Friday, 5 October 2012

Knight errant

I'm shocked and totally disgusted that during the several decades that Sir Jimmy Savile was abusing girls and young women, everyone around him knew about it but did precisely nothing. People at the BBC, other presenters, the media, they all knew but kept their mouths firmly shut.

All this time the public were still blissfully ignorant, seeing him as a funny, lovable eccentric who raised millions of pounds for charity and was a role model for alienated rebels everywhere. They hadn't a clue what he was really up to behind the innocent facade.

Why is there always this entrenched conspiracy of silence about these perverts, particularly the ones in high places? Why does nobody say a word for fear that they're the ones who'll be jumped on and not the little toerag they're exposing?

The journalist Janet Street Porter, revealing on BBC's Question Time how widely Savile's abuse was known about, defended her own silence by saying that as a woman in a male-dominated workplace nobody would have taken her seriously.

Others were silent for a variety of reasons. Because Savile's public reputation seemed impregnable. Because they knew other people would close ranks. Because he threatened to stop helping charities if anyone told the truth. Because they feared some sort of retaliation.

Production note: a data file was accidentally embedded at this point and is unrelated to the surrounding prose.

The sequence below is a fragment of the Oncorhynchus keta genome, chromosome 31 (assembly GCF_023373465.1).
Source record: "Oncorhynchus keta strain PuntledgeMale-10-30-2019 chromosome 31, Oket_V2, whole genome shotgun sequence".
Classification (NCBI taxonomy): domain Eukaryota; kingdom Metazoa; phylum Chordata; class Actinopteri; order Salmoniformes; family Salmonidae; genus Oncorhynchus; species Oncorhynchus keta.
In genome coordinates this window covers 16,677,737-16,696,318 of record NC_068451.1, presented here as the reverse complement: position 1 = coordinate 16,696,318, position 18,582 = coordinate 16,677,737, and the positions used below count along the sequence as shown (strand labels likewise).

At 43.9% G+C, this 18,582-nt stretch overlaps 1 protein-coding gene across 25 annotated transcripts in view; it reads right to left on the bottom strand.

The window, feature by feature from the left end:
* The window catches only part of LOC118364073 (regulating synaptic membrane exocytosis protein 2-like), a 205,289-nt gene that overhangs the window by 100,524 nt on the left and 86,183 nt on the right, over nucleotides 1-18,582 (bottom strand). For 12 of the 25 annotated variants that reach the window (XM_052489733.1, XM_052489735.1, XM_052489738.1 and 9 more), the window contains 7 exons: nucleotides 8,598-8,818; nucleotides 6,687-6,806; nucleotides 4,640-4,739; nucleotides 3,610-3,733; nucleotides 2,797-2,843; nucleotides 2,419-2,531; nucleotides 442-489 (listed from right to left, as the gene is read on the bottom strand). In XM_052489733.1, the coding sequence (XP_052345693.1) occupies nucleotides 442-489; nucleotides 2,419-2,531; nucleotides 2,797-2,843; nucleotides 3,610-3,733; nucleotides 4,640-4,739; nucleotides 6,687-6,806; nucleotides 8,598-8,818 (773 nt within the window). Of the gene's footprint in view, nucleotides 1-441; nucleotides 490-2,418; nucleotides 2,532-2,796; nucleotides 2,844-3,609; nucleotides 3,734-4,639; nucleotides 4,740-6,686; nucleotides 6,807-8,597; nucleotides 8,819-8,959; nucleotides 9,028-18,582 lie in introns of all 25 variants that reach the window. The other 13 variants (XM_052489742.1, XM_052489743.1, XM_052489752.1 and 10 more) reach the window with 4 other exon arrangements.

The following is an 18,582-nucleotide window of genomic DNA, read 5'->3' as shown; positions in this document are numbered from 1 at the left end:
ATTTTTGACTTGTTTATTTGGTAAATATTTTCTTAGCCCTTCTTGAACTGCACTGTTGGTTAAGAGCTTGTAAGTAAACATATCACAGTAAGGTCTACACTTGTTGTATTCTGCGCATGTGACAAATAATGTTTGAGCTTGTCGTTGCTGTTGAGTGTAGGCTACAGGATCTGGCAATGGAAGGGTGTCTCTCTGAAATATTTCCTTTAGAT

But it's this endless conspiracy of silence that allows abusers to get away with it not just for years but often for decades. How on earth can keeping silent still be more normal than protecting vulnerable young women and girls from lasting psychological and emotional trauma?

In the name of common decency and humanity, these shameful cover-ups have to stop.

24 comments:

Scarlet Blue said...

Yes, this is an odd one. I'm finding these stories about Jimmy Savile disturbing. Even more disturbing is that... I feel like I already knew this about him... maybe it was already in the public consciousness?

Sx

Bijoux said...

I have no idea who he is, but the real story is the cover up. So many reasons why people don't want to get involved. It truly is sad.

Nick said...

Scarlet: You might be right, something had seeped out into the public awareness, even though it was never spelled out for what it was.

Bijoux: Sir Jimmy was a very well-known TV presenter with numerous famous programmes - in particular Jim'll Fix It. Just about everyone in the country would have known who he was.

kylie said...

not to minimise the suffering it causes but i see sexual abuse as a very specific form of bullying and how many times do bystanders take on a bully?
i think that bullies of all varieties have power over many more people than their direct victims and people are loathe to get involved because of the losses they might suffer or because they know they wont be listened to.
so what i am saying is that the bullies disempower the observers almost as much as the victims.
and thats not to excuse the people who keep the silence but it is how i think it all comes about

Nick said...